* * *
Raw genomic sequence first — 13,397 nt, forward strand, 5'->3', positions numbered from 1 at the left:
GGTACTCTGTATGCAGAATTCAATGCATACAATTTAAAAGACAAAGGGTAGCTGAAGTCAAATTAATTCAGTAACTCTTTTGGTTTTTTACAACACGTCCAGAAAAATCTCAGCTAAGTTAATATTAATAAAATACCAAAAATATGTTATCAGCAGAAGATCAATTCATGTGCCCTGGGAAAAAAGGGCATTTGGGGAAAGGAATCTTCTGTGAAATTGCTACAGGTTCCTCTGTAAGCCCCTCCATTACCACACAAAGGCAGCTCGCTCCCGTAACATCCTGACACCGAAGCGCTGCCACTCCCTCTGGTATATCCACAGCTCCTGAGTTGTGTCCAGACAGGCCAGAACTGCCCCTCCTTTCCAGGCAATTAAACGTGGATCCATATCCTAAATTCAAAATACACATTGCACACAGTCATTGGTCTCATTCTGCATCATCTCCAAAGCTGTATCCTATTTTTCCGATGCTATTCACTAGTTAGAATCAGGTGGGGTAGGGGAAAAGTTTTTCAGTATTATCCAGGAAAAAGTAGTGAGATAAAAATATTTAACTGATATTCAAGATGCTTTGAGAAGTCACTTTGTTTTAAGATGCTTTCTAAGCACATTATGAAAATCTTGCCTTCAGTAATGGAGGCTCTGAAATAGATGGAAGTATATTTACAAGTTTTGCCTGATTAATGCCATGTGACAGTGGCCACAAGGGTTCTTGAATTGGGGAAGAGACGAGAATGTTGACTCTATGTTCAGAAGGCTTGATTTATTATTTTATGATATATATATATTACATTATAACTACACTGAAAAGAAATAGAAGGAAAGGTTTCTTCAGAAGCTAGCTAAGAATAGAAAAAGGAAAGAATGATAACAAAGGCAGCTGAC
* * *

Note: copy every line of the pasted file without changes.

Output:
Raw genomic sequence first — 13,397 nt, forward strand, 5'->3', positions numbered from 1 at the left:
GGTACTCTGTATGCAGAATTCAATGCATACAATTTAAAAGACAAAGGGTAGCTGAAGTCAAATTAATTCAGTAACTCTTTTGGTTTTTTACAACACGTCCAGAAAAATCTCAGCTAAGTTAATATTAATAAAATACCAAAAATATGTTATCAGCAGAAGATCAATTCATGTGCCCTGGGAAAAAAGGGCATTTGGGGAAAGGAATCTTCTGTGAAATTGCTACAGGTTCCTCTGTAAGCCCCTCCATTACCACACAAAGGCAGCTCGCTCCCGTAACATCCTGACACCGAAGCGCTGCCACTCCCTCTGGTATATCCACAGCTCCTGAGTTGTGTCCAGACAGGCCAGAACTGCCCCTCCTTTCCAGGCAATTAAACGTGGATCCATATCCTAAATTCAAAATACACATTGCACACAGTCATTGGTCTCATTCTGCATCATCTCCAAAGCTGTATCCTATTTTTCCGATGCTATTCACTAGTTAGAATCAGGTGGGGTAGGGGAAAAGTTTTTCAGTATTATCCAGGAAAAAGTAGTGAGATAAAAATATTTAACTGATATTCAAGATGCTTTGAGAAGTCACTTTGTTTTAAGATGCTTTCTAAGCACATTATGAAAATCTTGCCTTCAGTAATGGAGGCTCTGAAATAGATGGAAGTATATTTACAAGTTTTGCCTGATTAATGCCATGTGACAGTGGCCACAAGGGTTCTTGAATTGGGGAAGAGACGAGAATGTTGACTCTATGTTCAGAAGGCTTGATTTATTATTTTATGATATATATATATTACATTATAACTACACTGAAAAGAAATAGAAGGAAAGGTTTCTTCAGAAGCTAGCTAAGAATAGAAAAAGGAAAGAATGATAACAAAGGCAGCTGAC